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Oidium

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Glossaries > Beverages > Oidium
Oily (see also Fat, Glycerin/Glycerol) Off-flavors (also off-aromas or off-nose
Oidium ...


Oidium (oh-ee'-d'yum)
The powdery mildew fungus that devastated the vineyards of Europe in the mid-nineteenth century. Like the phylloxera plague that would follow, Oidium was brought from America. It is now controlled in the vineyard by spraying.
Oloroso (o-lo-ro'-so) ...

Oidium
Latin for hatred; plant mildew or rot, splits plants and grapes causing immediate death; no harvest possible
Olfactory nerve
Nerve behind the nose used to record senses of smell, fatigues quickly ...

Oidium
A grape disease caused by a small grey fungus that attacks and dries out grapes. Can be treated with sulphur. Also known as powdery mildew.
Open
Like a bouquet of flowers, describes a wine that is at its best aromatically speaking, and ready to be enjoyed.

Oidium: French word for the fungal vine disease "powdery mildew."
Open-top tanks: Wine tanks without permanent covers, used only for red wine fermentation. Ordinaire: From "vin ordinaire," the term means any common wine of everyday quality.

OIDIUM
French name for the fungal vine disease "Downey mildew."
OILY
Describes the vaguely fat, slippery sensation on the palate in contact with the combination of high glycerin and slightly low acid content. Mostly encountered in high quality Chardonnays and late harvest sweet wines.

Oidium: French name for the fungal vine disease "Downey mildew."
Oloroso: One of the categories of Spanish Sherry. Olorosos are "bigger" and fuller in body, flavor and sweetness than Fino Sherries.

oidium...
Fungal disease of grapes, also known as powdery mildew.
oloroso...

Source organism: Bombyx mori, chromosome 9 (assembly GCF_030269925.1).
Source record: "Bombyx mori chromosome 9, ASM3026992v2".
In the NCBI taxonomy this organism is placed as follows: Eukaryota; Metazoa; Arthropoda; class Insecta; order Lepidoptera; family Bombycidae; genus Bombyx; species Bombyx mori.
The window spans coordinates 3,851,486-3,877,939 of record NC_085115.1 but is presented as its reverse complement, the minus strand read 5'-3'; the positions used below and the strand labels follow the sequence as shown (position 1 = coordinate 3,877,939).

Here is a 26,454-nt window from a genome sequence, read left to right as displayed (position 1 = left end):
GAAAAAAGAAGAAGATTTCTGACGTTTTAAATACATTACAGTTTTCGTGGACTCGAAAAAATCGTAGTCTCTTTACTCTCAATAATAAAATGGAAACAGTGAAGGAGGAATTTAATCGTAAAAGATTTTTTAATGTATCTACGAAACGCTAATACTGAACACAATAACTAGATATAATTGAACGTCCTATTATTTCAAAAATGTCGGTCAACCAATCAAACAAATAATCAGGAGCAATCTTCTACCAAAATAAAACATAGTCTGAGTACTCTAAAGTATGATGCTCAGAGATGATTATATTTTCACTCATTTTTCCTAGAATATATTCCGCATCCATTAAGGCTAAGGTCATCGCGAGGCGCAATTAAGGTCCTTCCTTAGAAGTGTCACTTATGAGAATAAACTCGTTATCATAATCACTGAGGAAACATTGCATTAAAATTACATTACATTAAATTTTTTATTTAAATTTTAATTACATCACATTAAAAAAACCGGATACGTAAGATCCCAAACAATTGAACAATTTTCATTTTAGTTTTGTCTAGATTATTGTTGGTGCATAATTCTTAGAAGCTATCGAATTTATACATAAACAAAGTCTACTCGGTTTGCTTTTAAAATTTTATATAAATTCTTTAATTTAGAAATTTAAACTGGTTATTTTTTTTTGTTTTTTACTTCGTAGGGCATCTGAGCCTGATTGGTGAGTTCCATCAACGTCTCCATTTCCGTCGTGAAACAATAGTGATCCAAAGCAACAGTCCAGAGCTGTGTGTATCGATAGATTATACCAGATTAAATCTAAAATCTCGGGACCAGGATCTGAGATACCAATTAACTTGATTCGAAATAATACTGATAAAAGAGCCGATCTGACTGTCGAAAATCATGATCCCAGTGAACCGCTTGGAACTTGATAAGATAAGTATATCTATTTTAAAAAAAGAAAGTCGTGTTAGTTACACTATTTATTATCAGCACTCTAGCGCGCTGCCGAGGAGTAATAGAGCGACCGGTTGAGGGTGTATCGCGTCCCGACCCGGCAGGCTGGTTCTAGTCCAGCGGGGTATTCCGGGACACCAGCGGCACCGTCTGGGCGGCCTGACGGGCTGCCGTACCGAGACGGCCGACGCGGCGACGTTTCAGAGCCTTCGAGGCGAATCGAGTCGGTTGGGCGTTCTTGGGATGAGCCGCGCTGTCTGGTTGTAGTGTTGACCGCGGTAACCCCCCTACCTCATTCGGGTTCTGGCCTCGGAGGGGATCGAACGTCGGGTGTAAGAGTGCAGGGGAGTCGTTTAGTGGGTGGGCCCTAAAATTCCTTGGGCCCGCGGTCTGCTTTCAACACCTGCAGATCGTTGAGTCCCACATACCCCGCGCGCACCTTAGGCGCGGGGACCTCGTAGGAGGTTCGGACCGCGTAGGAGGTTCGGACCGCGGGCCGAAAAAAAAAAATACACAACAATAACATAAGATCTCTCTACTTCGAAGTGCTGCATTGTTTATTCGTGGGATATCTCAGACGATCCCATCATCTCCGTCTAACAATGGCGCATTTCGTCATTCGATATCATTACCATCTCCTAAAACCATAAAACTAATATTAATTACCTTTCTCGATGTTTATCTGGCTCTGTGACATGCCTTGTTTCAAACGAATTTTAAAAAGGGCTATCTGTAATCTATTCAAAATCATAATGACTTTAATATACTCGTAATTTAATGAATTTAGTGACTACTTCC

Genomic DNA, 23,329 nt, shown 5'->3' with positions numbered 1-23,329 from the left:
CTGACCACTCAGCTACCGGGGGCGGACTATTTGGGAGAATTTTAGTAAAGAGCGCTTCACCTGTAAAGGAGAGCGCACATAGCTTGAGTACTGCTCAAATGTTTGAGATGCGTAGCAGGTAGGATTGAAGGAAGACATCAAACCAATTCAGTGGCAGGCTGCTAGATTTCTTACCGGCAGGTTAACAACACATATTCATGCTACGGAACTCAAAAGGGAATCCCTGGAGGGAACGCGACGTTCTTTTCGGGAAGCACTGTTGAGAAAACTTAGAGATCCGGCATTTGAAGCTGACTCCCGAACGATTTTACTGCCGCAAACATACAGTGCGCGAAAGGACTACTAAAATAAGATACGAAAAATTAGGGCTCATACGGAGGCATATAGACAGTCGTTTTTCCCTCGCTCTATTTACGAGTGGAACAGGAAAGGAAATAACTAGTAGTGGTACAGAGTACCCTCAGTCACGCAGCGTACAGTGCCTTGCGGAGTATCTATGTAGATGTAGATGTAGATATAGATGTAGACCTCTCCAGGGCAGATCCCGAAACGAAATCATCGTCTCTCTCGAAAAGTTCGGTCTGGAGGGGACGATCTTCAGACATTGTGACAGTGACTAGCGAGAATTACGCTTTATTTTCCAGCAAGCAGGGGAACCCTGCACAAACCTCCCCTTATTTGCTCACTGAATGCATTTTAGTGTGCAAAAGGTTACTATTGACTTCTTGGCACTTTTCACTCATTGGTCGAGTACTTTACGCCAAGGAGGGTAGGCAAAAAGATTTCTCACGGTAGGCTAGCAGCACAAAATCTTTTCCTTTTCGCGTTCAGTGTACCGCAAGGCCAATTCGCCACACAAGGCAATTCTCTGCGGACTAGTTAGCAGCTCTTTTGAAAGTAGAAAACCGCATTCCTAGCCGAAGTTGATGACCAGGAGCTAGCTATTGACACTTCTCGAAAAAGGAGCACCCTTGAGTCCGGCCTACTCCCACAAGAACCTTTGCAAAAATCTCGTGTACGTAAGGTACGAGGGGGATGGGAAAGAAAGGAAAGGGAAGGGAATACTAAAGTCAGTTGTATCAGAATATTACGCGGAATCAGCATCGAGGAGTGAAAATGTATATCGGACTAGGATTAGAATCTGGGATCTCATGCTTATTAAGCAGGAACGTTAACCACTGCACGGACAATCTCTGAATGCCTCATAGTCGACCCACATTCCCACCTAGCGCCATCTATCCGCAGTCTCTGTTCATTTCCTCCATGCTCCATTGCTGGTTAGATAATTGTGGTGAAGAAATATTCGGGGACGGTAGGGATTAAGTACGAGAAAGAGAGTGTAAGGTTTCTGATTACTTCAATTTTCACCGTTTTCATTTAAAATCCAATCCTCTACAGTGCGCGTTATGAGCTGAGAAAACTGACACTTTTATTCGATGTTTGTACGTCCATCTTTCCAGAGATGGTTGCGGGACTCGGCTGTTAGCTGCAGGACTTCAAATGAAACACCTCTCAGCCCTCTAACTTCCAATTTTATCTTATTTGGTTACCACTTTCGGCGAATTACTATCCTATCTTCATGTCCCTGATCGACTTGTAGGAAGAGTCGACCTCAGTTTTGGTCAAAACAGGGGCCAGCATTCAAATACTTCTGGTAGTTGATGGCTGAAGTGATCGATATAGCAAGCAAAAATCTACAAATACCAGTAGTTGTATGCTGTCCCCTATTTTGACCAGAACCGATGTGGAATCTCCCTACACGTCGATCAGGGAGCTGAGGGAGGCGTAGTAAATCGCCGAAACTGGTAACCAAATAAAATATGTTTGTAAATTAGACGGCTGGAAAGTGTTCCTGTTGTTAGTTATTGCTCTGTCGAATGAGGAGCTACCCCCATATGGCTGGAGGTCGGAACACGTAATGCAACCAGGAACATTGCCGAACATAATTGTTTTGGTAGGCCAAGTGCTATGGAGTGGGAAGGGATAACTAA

Oidium
Oidium is a fungal disease, also known as powdery mildew, that almost destroyed the vineyards of Europe in the mid-nineteenth century. It thrives in dampness. To control odium growers apply sulfur.
Old vines ...

Because of the damages made by oidium and phylloxera, viticulturists started cultivating French-American hybrids, such as Baco Noir and Isabella, known for their resistance to those feared diseases, and they started selling the berries of the vine as fruit instead of making wine from it.

OIDIUM
Disease of the vine caused by a small mushroom and which results in a gray hue and a drying of the grapes; treats itself by sulphur.
O.I.V.
"Office International de la Vigne et du Vin".
International office of the Vine and the Wine.

The Carménère grape has known origins in the Médoc region of Bordeaux, France and was also widely planted in the Graves until the vines were struck with oidium.

It was developed in the 1870s by a French horticulturalist, Francois Durif, who crossed Peloursin and Syrah in attempts to create a hybrid that was resistant to the powdery mildew (Oidium) epidemic.

oidium and powdery mildew. It became known among growers as a "workhorse grape"
that generate high financial returns and is very reliable and dependable. The
downside is, when Aramon is planted in high yields, the wines which come out of ...

A cool, wet spring and early summer slashed yields and induced mildew and oidium in many vineyards. After a period of unrelenting heat in high summer, a minute but potentially outstanding vintage appeared to be on the cards.

Mildew (oidium)
This disease infested almost all parts of the vine and the wine got a disagreeable taste. The vines looked like they were dusted with fine flour - therefore the name mildew.
The vine pest (phylloxera)
This pest lives at times underground and sucks on the vine roots.

In climates with summer rainfall, molds such as oidium, mildew, white rot, grey rot (see box at left) and black rot may be prevented by regular sprayings of a solution of copper sulfate, slaked lime and water (Bordeaux mixture).

1998 - Difficult weather conditions with both oidium and some hail damage yielded some exotic, atypically rich wines; drink up. Very good in Chablis.

Powdery mildew - One of several fungi that can cause severe damage to grape crops; also called oidium.

Fortunately for the Old and New Wine Worlds, the vines left France for South Africa before the dual scourges of phylloxera and oidium in the late 1800's. As the French were recovering from the catastrophe, they chose new clones of the grape varietals they had planted before.

Most of these may be controlled with either sulfur sprays, or by newer "green" methods, such as introducing predacious insects and protective cover crops between vine rows. In climates with summer rainfall, molds such as oidium, mildew and white, ...

See also: See also: Grape, Wine, Region, Vineyard, Red

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